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Matt and I spent the better part of yesterday in 40 degree temps, intermittent rain, and gusty winds, and had a blast (nearly) the entire time. Ourselves and 700 other runners toed the starting line for a trail race about twenty miles outside of Seattle in Issaquah, Washington, the Grand Ridge Trail Run. The racers spanned 4 distances, including 5 miles, a half marathon (13.1 miles), a full marathon (26.2 miles), and a 50k (31.2 miles). Myself and two of our friends ran the half marathon while Matt went for the longest distance, the 50k, since he’s training for another 100 mile race in February.
Training since the trail has been fairly steady. I’ve been focusing on consistently running at least 6 days a week with at least one workout included, while Matt has been focusing much more on at least 2-3 workouts a week, and we’ve both been bumping up the long runs over the last two months. However, the distance of this race course wasn’t a concern for us; it was the hills.
The course consisted of a five mile loop, followed by an 8 mile out and back portion, so kind of like a lollipop. The 5 mile loop alone had 750 feet of elevation gain, while the out and back portion accounted for the remaining 1250 feet of gain. As a half marathoner, I only had to cover all that distance just once, while Matt ran the entire lollipop twice, finishing his miles with a third time on the 5 mile loop, for a total of nearly 5000 feet of elevation gain. On the CDT, that would be a fairly normal day, but on a race course, when we’re trying to move as fast as possible over muddy, rocky, leaf-laden trails, that elevation is quite a challenge.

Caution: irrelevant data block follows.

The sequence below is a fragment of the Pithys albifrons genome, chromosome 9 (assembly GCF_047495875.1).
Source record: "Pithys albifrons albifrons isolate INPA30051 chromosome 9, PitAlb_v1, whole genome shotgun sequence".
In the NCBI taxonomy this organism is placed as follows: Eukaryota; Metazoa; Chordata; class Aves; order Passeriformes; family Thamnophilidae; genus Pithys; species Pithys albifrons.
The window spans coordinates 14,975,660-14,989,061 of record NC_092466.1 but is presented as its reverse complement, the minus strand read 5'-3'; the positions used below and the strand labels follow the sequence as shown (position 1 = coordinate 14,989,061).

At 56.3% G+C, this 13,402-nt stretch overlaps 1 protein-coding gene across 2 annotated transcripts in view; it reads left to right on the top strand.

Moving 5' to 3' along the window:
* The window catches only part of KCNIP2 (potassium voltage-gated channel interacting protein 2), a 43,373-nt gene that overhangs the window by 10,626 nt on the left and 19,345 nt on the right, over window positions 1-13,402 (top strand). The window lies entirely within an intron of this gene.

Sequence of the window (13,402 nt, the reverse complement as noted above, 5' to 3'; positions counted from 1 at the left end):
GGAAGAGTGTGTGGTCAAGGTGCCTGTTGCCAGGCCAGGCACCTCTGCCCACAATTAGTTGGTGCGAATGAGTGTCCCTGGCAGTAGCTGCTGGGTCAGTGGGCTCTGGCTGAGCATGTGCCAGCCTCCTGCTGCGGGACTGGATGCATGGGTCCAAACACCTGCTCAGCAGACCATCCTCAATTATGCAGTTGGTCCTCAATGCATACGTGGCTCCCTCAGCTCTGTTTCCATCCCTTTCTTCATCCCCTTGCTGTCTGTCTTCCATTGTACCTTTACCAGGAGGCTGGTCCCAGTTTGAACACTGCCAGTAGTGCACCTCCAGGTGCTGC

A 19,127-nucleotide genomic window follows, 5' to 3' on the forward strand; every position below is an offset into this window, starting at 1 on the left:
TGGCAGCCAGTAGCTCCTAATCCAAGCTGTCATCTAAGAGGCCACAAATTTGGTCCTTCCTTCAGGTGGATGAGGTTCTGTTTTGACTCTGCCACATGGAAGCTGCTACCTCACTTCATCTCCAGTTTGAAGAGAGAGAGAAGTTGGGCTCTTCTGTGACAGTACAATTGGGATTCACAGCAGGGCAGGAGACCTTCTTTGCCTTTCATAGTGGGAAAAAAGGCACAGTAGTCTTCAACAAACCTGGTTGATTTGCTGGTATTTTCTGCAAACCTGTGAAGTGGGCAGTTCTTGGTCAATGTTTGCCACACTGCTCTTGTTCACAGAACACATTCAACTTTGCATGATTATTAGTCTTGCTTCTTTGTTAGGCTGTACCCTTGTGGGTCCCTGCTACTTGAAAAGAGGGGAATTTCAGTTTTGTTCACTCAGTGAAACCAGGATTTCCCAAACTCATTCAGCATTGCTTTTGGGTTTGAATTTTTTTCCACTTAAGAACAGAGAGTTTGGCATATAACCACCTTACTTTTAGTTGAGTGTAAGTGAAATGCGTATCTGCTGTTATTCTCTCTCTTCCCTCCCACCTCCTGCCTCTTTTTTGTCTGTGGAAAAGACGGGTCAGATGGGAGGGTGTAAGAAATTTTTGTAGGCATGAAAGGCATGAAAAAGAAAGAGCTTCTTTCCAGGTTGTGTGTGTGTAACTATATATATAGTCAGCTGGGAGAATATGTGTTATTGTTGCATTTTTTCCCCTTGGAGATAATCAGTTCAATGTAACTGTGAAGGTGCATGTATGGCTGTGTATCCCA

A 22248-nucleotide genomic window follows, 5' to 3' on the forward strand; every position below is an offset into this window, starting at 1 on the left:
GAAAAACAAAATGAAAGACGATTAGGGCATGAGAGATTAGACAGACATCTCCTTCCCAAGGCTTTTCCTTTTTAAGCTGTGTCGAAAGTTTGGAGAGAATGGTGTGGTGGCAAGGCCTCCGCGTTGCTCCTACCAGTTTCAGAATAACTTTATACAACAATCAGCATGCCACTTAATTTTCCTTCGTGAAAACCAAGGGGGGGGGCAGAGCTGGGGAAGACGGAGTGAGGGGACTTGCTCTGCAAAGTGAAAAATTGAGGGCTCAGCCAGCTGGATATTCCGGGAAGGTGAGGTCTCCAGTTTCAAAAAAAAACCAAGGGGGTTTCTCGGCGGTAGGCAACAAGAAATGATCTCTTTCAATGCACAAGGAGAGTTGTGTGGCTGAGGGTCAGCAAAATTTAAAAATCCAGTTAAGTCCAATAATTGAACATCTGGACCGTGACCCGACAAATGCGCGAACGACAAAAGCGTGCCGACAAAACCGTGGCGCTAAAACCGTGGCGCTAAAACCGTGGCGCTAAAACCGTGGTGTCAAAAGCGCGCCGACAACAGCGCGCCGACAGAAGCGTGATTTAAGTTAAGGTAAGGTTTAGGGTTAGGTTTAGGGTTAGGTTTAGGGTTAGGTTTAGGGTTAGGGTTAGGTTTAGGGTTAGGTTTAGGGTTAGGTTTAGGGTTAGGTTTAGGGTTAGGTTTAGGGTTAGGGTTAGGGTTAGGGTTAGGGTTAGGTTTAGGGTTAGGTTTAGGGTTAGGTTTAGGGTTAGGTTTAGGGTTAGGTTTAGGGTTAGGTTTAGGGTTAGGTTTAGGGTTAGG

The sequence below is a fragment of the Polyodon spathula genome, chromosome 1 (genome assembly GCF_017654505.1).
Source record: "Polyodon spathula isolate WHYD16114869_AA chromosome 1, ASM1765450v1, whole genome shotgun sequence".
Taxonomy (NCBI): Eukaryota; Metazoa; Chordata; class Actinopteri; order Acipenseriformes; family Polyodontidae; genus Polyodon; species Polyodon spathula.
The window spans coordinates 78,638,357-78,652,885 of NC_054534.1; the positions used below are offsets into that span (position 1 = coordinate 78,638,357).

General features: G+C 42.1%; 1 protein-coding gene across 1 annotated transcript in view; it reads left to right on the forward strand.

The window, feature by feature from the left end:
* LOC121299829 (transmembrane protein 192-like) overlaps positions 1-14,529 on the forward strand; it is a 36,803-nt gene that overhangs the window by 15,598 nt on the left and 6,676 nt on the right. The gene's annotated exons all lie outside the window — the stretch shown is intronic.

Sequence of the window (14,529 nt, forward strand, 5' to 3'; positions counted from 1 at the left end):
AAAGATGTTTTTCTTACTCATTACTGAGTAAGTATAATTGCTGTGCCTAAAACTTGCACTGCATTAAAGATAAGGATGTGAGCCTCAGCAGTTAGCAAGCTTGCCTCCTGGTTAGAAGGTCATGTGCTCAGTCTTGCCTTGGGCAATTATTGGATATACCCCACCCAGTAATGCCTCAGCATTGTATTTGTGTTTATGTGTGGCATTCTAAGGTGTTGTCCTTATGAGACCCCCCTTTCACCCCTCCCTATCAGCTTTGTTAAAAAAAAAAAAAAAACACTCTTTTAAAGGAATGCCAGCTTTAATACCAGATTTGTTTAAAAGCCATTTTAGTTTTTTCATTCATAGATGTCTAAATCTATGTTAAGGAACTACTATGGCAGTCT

My half marathon went about as well as I could have asked for, given that I rarely train on that hard of hills, and while my time isn’t a great representation of my abilities (2:19.16), I did well relative to the field and placed as the 7th female out of 112 women. I was hurting after the very first climb, which came just a half-mile into the race, but gradually got my legs back and was able to push the flats and downhills, and even caught quite a few people on the last hill in the final miles. It’s been six months since we last raced and it was so fun to be out there on the trails again, pushing myself alongside other runners who also chose to spend their Saturday morning sweating it out on the trails in a misty rainfall.
After finishing my race I saw Matt complete his second loop of the course, leaving just the last 5 mile loop to go. He looked good as he turned around and headed back out for one final 750 foot climb, but I also knew how hard that climb was. I just hoped he could hold on. About fifty minutes later, after I’d changed into warm, dry clothes and had a bowl of hot vegetable soup to warm me up, we all watched Matt run into the finish in a time of 4:27, good for 1st place and the course record. He looked tired and glad to be done, and even had chocolate Gu scattered across his face. It had stuck to his hands while he carried empty Gu wrappers and therefore got smeared all over his face when he wiped the sweat off his face. He was nearly cramping at the end because he failed to drink enough water during the race, but some warm clothes, salty chips, and a free massage at the end revived him.
It’s good to be back on the trails again, only this time because we are running and racing over them. This past weekend’s race was a good reminder of why we love running so much, including trail running, ultras, and racing. We already have a few more races coming up, including the Seattle Marathon in just two weeks, so stay tuned for those race details and results from Matt.